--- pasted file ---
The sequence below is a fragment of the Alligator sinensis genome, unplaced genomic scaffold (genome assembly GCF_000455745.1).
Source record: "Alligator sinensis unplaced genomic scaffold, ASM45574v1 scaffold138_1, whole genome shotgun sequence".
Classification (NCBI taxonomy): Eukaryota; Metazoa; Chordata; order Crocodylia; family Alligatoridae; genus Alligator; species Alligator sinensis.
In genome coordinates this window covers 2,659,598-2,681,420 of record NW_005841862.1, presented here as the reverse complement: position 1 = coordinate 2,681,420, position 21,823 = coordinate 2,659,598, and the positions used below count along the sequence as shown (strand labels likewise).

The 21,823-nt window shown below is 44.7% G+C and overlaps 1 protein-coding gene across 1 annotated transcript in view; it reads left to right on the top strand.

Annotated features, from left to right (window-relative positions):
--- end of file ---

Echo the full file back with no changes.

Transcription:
The sequence below is a fragment of the Alligator sinensis genome, unplaced genomic scaffold (genome assembly GCF_000455745.1).
Source record: "Alligator sinensis unplaced genomic scaffold, ASM45574v1 scaffold138_1, whole genome shotgun sequence".
Classification (NCBI taxonomy): Eukaryota; Metazoa; Chordata; order Crocodylia; family Alligatoridae; genus Alligator; species Alligator sinensis.
In genome coordinates this window covers 2,659,598-2,681,420 of record NW_005841862.1, presented here as the reverse complement: position 1 = coordinate 2,681,420, position 21,823 = coordinate 2,659,598, and the positions used below count along the sequence as shown (strand labels likewise).

The 21,823-nt window shown below is 44.7% G+C and overlaps 1 protein-coding gene across 1 annotated transcript in view; it reads left to right on the top strand.

Annotated features, from left to right (window-relative positions):